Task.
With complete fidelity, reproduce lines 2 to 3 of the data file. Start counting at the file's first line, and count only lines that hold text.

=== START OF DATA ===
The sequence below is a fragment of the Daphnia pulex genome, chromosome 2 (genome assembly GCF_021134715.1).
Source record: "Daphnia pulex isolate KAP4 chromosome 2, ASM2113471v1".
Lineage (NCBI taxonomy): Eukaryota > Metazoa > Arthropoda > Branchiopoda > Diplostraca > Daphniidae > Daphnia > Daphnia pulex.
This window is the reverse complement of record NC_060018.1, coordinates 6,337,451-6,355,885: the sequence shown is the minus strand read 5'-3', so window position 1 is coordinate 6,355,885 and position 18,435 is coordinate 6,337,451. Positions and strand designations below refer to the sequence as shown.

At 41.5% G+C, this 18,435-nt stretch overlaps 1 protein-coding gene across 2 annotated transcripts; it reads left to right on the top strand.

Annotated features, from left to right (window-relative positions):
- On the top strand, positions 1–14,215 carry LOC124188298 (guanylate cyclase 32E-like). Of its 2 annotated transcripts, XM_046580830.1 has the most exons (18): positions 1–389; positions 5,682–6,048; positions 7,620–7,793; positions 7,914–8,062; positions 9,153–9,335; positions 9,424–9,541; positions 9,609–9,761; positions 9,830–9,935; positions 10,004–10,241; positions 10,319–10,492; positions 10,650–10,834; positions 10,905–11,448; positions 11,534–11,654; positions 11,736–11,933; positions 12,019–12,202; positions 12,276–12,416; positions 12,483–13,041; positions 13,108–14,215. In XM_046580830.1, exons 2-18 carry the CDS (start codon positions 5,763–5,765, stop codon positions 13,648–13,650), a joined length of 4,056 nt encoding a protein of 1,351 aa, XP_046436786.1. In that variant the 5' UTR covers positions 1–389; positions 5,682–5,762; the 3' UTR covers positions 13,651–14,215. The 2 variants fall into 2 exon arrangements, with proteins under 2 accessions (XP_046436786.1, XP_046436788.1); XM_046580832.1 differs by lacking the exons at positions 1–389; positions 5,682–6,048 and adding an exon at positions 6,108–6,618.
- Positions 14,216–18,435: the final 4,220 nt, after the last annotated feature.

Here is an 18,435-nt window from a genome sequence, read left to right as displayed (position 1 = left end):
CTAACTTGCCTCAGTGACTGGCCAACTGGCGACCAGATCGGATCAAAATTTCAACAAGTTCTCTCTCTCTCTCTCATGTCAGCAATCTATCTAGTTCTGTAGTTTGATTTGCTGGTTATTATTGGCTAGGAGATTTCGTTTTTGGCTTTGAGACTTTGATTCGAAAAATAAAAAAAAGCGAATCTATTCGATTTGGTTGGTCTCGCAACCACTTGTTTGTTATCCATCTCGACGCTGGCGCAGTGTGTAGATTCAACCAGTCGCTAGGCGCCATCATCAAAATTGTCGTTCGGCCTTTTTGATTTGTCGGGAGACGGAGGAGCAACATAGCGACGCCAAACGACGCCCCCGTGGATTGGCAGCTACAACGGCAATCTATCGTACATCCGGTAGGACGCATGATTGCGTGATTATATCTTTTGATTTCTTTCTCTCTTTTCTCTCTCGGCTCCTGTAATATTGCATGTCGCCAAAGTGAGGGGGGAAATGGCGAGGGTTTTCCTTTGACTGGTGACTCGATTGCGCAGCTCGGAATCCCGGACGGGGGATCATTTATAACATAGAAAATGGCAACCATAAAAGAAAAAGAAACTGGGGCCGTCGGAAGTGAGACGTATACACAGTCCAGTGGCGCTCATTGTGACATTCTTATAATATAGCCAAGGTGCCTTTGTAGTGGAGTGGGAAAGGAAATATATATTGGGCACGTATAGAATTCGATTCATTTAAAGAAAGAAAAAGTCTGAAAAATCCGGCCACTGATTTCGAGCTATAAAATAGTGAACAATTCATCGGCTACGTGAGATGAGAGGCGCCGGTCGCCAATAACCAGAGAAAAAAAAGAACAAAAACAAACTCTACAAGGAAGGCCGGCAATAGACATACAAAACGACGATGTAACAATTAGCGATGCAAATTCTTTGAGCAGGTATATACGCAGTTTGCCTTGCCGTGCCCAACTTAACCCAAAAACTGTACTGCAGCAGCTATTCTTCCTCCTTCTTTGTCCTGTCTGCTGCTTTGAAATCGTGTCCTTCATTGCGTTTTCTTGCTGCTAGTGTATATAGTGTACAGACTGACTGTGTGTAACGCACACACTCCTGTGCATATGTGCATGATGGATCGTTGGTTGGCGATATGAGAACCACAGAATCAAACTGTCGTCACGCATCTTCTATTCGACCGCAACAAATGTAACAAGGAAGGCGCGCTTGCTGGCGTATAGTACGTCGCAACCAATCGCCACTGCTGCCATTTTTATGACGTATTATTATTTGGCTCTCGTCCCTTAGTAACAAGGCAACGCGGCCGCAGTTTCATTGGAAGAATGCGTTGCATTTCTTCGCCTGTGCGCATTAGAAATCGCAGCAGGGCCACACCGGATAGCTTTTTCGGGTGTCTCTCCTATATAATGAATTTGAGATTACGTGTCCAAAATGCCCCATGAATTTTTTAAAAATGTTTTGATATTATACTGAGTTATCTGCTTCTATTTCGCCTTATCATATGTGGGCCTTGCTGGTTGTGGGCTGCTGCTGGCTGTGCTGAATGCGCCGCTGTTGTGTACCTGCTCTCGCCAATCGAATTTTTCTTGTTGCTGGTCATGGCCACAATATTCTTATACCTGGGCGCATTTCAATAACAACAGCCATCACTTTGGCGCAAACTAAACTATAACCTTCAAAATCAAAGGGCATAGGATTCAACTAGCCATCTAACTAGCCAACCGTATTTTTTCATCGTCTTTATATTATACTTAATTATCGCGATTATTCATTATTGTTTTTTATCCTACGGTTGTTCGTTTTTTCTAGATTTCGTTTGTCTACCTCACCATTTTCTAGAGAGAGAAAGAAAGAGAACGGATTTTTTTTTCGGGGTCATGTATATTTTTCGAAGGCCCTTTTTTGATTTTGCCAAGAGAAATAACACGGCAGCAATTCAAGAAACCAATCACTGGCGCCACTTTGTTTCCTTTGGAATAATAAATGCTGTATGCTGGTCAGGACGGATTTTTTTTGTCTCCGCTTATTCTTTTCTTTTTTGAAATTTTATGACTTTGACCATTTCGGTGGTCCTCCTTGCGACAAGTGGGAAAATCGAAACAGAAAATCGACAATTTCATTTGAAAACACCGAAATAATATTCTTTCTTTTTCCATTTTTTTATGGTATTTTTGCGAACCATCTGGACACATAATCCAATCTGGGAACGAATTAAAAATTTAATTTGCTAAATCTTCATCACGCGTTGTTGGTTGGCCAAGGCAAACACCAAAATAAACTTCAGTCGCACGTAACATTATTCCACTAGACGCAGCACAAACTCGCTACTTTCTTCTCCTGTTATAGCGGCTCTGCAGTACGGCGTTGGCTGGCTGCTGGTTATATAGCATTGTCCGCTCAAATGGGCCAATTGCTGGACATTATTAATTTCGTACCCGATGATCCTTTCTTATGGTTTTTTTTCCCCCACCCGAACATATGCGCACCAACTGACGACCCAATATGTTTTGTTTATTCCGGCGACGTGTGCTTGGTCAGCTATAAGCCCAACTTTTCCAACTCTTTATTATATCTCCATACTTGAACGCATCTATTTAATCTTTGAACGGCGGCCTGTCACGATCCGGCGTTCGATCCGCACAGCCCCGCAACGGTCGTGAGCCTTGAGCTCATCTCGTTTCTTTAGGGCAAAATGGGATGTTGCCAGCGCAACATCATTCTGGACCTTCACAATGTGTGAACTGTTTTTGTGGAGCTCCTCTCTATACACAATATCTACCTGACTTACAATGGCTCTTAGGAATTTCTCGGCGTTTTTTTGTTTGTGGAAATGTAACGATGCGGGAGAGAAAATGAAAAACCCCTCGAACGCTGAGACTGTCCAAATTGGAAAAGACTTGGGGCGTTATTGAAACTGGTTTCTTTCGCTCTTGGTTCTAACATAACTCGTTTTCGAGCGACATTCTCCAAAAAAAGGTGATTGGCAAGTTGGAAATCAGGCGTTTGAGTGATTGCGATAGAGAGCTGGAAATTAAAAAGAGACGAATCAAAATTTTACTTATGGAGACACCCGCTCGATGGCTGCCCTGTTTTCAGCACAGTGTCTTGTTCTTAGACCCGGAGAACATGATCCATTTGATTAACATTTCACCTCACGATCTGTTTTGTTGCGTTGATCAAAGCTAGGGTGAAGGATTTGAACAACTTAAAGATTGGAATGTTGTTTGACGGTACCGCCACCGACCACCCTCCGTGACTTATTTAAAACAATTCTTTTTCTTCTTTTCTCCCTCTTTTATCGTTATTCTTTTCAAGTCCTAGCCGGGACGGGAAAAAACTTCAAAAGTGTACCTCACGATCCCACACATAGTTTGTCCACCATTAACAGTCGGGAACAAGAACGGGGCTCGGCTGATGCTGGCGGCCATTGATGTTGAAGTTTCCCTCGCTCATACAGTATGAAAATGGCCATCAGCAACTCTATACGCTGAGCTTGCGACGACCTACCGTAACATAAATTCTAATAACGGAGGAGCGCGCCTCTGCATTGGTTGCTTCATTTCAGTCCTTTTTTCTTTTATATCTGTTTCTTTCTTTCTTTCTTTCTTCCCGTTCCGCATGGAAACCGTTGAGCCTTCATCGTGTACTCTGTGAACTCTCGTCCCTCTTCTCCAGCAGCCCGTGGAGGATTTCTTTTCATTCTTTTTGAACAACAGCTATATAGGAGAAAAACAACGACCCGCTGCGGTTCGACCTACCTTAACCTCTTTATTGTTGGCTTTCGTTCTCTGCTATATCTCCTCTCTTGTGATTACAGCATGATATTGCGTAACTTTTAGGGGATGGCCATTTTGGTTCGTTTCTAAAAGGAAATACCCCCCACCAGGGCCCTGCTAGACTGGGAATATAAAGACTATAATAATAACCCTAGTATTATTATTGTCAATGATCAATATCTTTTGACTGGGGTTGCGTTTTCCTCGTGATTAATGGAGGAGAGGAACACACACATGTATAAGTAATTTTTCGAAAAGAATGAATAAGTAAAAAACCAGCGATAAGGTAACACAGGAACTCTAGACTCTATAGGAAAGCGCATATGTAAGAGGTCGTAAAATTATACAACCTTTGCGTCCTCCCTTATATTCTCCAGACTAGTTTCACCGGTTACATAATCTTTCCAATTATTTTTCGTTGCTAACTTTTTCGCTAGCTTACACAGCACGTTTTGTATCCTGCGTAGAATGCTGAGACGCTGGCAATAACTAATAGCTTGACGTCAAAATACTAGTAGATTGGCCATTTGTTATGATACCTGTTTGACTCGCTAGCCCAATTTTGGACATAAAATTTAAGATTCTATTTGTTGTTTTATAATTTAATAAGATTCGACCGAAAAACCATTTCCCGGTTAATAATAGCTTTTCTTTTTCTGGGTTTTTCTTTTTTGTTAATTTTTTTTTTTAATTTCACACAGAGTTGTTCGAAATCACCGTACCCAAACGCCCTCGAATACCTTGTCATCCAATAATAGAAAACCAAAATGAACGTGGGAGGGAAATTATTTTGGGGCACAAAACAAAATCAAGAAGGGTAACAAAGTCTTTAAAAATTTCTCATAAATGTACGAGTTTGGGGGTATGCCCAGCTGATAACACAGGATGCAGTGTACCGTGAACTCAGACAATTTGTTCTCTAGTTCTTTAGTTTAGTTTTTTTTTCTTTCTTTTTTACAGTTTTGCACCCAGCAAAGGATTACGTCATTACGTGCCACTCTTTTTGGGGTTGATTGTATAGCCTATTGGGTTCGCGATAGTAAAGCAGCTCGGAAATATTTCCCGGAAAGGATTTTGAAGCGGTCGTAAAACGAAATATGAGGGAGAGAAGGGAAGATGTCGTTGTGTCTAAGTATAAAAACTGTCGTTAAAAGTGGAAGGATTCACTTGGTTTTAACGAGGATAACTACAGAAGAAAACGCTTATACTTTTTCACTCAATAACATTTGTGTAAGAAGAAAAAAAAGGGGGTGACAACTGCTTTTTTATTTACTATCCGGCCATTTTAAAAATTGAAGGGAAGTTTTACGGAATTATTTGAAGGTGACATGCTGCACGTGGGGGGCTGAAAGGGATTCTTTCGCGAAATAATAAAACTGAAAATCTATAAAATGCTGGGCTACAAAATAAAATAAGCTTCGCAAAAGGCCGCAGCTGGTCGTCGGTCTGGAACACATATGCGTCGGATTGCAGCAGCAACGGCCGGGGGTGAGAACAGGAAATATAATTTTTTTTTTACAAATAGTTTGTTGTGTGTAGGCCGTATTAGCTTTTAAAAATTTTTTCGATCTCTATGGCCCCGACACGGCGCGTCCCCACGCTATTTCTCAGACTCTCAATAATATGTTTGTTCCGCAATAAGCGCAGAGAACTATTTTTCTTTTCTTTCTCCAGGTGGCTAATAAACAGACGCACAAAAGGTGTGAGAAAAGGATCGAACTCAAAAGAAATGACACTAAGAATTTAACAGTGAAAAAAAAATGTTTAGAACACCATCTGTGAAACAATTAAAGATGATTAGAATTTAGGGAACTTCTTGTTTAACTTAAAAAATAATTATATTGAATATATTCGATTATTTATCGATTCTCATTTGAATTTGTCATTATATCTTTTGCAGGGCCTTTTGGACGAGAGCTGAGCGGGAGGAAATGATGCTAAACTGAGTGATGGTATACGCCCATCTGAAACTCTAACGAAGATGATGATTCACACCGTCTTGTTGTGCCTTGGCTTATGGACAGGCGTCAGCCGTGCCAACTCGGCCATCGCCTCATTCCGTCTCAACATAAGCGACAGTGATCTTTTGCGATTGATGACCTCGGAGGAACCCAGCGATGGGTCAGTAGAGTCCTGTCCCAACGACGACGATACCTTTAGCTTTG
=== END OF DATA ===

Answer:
Source record: "Daphnia pulex isolate KAP4 chromosome 2, ASM2113471v1".
Lineage (NCBI taxonomy): Eukaryota > Metazoa > Arthropoda > Branchiopoda > Diplostraca > Daphniidae > Daphnia > Daphnia pulex.